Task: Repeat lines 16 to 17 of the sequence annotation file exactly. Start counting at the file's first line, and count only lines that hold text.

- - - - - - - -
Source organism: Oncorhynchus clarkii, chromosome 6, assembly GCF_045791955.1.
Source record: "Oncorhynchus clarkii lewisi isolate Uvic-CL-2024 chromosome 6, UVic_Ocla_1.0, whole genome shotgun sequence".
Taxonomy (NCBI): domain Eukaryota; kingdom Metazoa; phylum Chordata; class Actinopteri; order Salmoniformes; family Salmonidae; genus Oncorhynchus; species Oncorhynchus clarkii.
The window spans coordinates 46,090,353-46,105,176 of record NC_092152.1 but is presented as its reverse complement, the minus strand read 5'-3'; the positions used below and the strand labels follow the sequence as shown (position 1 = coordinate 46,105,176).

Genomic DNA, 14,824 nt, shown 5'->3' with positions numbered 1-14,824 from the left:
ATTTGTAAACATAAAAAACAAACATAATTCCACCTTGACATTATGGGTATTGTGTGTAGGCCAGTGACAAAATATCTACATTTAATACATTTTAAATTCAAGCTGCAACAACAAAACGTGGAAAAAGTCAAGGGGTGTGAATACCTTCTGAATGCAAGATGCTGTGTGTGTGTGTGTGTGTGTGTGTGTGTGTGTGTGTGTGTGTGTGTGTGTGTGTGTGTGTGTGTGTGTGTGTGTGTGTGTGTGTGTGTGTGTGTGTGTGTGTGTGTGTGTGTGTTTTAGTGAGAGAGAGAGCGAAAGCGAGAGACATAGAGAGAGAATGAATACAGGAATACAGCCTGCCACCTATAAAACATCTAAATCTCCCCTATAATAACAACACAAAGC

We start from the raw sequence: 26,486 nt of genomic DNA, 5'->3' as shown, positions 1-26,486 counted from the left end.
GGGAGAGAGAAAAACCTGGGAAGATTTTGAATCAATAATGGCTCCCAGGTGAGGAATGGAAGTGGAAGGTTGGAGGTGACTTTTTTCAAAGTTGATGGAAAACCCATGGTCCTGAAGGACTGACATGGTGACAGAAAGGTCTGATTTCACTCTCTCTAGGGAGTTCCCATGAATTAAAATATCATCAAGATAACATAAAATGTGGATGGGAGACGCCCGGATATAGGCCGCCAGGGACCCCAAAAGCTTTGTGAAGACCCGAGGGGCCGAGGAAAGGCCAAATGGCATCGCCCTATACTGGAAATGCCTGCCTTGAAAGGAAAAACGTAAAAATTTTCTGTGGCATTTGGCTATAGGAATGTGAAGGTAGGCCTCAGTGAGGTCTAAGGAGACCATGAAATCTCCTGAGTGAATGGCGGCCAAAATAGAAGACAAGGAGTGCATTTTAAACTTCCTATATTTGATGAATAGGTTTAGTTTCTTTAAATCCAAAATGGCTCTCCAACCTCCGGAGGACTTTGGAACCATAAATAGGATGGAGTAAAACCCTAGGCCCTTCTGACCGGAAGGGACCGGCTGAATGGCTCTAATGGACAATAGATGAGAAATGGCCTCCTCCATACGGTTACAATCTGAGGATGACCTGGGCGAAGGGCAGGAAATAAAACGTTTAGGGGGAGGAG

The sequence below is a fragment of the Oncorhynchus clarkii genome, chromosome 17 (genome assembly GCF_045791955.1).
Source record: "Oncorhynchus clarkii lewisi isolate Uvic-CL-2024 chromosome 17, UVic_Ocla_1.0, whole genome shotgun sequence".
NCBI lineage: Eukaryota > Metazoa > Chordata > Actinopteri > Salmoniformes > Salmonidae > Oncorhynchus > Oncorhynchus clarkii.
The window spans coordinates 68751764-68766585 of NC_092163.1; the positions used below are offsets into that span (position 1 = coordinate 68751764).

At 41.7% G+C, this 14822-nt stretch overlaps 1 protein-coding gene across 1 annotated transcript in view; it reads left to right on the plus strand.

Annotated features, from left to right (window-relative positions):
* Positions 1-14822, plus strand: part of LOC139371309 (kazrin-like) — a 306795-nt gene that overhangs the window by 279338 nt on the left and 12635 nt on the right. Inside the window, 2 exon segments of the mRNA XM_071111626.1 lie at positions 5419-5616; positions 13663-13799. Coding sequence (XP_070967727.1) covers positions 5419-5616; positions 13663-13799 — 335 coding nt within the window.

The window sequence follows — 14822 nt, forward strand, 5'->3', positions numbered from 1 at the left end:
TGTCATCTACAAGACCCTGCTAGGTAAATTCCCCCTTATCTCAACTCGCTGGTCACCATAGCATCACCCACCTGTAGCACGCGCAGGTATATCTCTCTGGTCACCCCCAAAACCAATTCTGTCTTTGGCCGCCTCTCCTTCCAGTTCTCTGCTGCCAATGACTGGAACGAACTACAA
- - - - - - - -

The window sequence follows — 14822 nt, forward strand, 5'->3', positions numbered from 1 at the left end:
TGTCATCTACAAGACCCTGCTAGGTAAATTCCCCCTTATCTCAACTCGCTGGTCACCATAGCATCACCCACCTGTAGCACGCGCAGGTATATCTCTCTGGTCACCCCCAAAACCAATTCTGTCTTTGGCCGCCTCTCCTTCCAGTTCTCTGCTGCCAATGACTGGAACGAACTACAA